It’s a good thing, too, because my project isn’t getting any easier.
When I play scales, there’s a curious disconnect between what I feel in the moment of playing and what I hear as I listen to a recording. As I play, my whole body screams that it’s too fast. Yet when I listen to a playback, I’m struck by how slow it sounds. Apparently relativity is more than a description of physics. Consider a car on a racetrack: in the driver’s seat is a NASCAR champion, and in the passenger seat is a Nervous Nelly who’s terrified of speed. When I’m listening, I’m the NASCAR driver, perfectly comfortable with the pedal to the metal. But when I’m playing, I’m the Nervous Nelly frantically begging the driver to slow down every time the car moves faster than a crawl.
I need to gradually trick my body into feeling comfortable at faster tempos. At the moment, however, my body ain’t buying what I’m selling. So on it goes.
Over the last week I’ve begun my practice sessions with quick staccato alternation. The tempo isn’t fast—I begin at two notes per click at 55 and gradually work up to 80. What’s fast is the exchange between i and m. There’s nothing new about this. Many guitarists recommend this for developing fast alternation, and I’ve done it before myself. My rationale is that light playing, for all the real good it does, isn’t enough. Light playing by itself fails to develop the quick snap and strength I need to drive a finger directly through a string at speed. So for now I’m walking a tightrope between the lightness needed for ease and the strength and quickness needed for controlled speed.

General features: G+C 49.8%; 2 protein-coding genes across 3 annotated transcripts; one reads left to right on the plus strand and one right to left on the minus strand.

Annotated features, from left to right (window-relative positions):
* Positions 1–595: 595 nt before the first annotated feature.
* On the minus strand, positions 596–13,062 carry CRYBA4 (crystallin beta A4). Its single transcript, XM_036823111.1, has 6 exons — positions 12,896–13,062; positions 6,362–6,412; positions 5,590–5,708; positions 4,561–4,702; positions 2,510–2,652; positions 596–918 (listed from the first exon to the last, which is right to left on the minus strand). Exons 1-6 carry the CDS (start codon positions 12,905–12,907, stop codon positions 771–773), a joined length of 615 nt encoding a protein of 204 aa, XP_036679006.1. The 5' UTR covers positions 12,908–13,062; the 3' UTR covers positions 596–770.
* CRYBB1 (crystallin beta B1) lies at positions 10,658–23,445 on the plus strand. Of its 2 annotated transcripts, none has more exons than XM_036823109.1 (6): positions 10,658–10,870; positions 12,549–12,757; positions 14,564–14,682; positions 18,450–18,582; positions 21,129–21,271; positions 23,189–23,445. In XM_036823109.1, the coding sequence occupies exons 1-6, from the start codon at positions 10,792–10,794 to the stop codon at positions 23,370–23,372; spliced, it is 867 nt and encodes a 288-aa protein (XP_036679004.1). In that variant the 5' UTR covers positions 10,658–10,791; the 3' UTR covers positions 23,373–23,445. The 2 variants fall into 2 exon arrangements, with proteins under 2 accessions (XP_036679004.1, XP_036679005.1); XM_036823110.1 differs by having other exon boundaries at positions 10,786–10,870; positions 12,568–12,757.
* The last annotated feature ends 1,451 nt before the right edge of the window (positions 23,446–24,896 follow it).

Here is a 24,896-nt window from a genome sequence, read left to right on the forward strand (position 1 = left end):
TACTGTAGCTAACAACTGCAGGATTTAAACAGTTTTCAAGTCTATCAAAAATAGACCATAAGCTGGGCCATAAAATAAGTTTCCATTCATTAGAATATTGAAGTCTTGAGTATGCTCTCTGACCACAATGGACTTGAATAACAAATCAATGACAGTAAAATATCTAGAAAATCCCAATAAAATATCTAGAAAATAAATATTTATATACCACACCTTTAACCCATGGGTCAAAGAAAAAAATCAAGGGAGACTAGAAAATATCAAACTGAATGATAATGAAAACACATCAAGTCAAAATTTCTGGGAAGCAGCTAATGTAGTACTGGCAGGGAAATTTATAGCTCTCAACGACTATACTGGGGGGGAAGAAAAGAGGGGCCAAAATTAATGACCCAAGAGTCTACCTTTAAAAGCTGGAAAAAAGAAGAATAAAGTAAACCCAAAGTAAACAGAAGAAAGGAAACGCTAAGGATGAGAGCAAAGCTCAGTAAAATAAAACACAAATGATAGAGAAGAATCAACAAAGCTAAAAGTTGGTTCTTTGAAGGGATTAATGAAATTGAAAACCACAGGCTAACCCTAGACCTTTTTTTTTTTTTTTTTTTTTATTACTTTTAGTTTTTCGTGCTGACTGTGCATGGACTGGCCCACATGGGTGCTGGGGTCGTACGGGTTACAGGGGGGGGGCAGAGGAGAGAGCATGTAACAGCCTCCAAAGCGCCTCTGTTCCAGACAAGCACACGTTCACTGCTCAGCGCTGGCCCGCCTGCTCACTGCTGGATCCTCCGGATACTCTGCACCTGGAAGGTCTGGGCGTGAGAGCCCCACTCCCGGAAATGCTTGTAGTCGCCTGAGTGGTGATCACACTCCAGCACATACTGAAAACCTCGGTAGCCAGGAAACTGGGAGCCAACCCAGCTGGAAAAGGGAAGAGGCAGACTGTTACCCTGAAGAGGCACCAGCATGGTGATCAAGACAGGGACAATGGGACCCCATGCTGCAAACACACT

Below is a video progress report. The piece is Bach’s Two Part Invention No. 8. (I intend to record this with a young student of mine later this summer.) I warmed up for about ten minutes, then turned on the camera and did three takes. The video below is the third take. The metronome is set at 90. I’d be happier with 100, but the Nervous Nelly in me won’t yet allow it. Two things bother me. First, there’s a bit too much scraping on the wound strings. Second, I don’t like the looks of m—it sure looks like it’s pulling to the side as it plays.
But enough about me. Judge for yourself.